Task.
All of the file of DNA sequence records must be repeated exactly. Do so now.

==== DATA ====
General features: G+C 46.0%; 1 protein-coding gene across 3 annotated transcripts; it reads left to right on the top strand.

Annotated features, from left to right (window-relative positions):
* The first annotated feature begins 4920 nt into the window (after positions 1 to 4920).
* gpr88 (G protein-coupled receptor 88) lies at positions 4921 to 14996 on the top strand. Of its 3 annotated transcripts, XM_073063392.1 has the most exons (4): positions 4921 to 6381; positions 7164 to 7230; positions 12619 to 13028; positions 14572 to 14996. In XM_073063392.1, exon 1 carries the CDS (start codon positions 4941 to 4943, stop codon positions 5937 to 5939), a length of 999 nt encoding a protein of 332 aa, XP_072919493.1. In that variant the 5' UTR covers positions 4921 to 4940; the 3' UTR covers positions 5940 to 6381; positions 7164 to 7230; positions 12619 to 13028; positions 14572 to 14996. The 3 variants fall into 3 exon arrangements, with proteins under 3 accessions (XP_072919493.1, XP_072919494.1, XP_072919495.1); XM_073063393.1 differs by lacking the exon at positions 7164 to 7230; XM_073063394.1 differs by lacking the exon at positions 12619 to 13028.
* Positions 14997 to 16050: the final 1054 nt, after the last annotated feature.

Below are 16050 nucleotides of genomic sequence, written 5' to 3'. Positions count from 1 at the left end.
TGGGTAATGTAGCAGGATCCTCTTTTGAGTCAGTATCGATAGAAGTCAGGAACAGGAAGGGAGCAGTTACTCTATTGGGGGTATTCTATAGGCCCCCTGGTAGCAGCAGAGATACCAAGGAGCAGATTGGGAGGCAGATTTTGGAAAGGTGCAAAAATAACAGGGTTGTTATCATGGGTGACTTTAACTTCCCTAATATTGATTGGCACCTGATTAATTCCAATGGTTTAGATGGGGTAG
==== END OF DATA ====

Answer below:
General features: G+C 46.0%; 1 protein-coding gene across 3 annotated transcripts; it reads left to right on the top strand.

Annotated features, from left to right (window-relative positions):
* The first annotated feature begins 4920 nt into the window (after positions 1 to 4920).
* gpr88 (G protein-coupled receptor 88) lies at positions 4921 to 14996 on the top strand. Of its 3 annotated transcripts, XM_073063392.1 has the most exons (4): positions 4921 to 6381; positions 7164 to 7230; positions 12619 to 13028; positions 14572 to 14996. In XM_073063392.1, exon 1 carries the CDS (start codon positions 4941 to 4943, stop codon positions 5937 to 5939), a length of 999 nt encoding a protein of 332 aa, XP_072919493.1. In that variant the 5' UTR covers positions 4921 to 4940; the 3' UTR covers positions 5940 to 6381; positions 7164 to 7230; positions 12619 to 13028; positions 14572 to 14996. The 3 variants fall into 3 exon arrangements, with proteins under 3 accessions (XP_072919493.1, XP_072919494.1, XP_072919495.1); XM_073063393.1 differs by lacking the exon at positions 7164 to 7230; XM_073063394.1 differs by lacking the exon at positions 12619 to 13028.
* Positions 14997 to 16050: the final 1054 nt, after the last annotated feature.

Below are 16050 nucleotides of genomic sequence, written 5' to 3'. Positions count from 1 at the left end.
TGGGTAATGTAGCAGGATCCTCTTTTGAGTCAGTATCGATAGAAGTCAGGAACAGGAAGGGAGCAGTTACTCTATTGGGGGTATTCTATAGGCCCCCTGGTAGCAGCAGAGATACCAAGGAGCAGATTGGGAGGCAGATTTTGGAAAGGTGCAAAAATAACAGGGTTGTTATCATGGGTGACTTTAACTTCCCTAATATTGATTGGCACCTGATTAATTCCAATGGTTTAGATGGGGTAG